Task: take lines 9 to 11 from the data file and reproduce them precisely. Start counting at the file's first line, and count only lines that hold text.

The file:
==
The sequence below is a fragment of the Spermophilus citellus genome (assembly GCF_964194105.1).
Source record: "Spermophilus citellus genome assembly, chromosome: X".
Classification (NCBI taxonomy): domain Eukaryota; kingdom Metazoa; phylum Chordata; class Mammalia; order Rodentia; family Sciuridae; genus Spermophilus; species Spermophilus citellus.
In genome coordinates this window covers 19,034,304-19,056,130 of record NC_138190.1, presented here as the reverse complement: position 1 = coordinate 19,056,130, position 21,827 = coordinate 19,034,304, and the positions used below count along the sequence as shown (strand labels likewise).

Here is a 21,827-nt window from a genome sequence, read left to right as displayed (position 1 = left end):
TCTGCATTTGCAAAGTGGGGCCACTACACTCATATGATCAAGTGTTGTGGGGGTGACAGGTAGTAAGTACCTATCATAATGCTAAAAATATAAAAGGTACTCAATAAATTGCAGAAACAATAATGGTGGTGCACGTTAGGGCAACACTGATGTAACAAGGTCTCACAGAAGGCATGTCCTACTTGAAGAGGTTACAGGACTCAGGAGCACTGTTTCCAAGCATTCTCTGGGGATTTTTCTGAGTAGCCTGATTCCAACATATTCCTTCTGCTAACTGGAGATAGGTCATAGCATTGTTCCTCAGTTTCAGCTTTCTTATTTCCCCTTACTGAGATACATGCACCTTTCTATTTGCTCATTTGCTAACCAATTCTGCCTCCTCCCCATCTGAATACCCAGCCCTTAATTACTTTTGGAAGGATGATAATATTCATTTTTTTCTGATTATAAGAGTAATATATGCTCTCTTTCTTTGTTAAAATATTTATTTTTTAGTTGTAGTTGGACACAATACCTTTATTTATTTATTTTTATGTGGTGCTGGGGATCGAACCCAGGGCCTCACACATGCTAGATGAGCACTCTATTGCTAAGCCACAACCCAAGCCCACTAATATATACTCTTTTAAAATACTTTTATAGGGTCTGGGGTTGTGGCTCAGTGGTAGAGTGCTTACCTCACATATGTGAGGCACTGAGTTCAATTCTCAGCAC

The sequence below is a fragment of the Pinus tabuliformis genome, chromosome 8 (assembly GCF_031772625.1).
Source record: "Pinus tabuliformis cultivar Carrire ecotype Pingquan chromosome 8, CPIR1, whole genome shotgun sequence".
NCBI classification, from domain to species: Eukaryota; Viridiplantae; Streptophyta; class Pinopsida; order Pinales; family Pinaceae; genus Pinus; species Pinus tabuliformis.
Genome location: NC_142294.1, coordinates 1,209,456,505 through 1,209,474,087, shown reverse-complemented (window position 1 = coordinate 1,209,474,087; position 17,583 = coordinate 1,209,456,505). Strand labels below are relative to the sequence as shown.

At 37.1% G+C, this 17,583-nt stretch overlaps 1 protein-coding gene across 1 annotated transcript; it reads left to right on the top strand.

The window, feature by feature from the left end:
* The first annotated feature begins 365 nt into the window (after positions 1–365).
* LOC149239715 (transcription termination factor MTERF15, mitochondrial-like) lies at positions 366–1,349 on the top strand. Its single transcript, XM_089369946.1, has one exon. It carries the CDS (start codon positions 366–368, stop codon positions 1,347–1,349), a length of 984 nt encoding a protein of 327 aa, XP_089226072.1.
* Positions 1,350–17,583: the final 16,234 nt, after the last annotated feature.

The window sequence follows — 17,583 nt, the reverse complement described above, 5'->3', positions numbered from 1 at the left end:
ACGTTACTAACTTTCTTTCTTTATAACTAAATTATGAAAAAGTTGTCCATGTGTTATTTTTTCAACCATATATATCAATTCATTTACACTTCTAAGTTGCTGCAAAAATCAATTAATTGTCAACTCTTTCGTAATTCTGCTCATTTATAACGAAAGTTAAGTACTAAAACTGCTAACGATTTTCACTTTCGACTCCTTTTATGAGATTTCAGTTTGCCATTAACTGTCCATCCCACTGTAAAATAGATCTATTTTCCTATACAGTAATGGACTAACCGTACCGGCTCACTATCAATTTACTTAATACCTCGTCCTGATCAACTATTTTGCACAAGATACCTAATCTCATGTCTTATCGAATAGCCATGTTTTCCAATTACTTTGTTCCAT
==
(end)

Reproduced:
NCBI classification, from domain to species: Eukaryota; Viridiplantae; Streptophyta; class Pinopsida; order Pinales; family Pinaceae; genus Pinus; species Pinus tabuliformis.
Genome location: NC_142294.1, coordinates 1,209,456,505 through 1,209,474,087, shown reverse-complemented (window position 1 = coordinate 1,209,474,087; position 17,583 = coordinate 1,209,456,505). Strand labels below are relative to the sequence as shown.

At 37.1% G+C, this 17,583-nt stretch overlaps 1 protein-coding gene across 1 annotated transcript; it reads left to right on the top strand.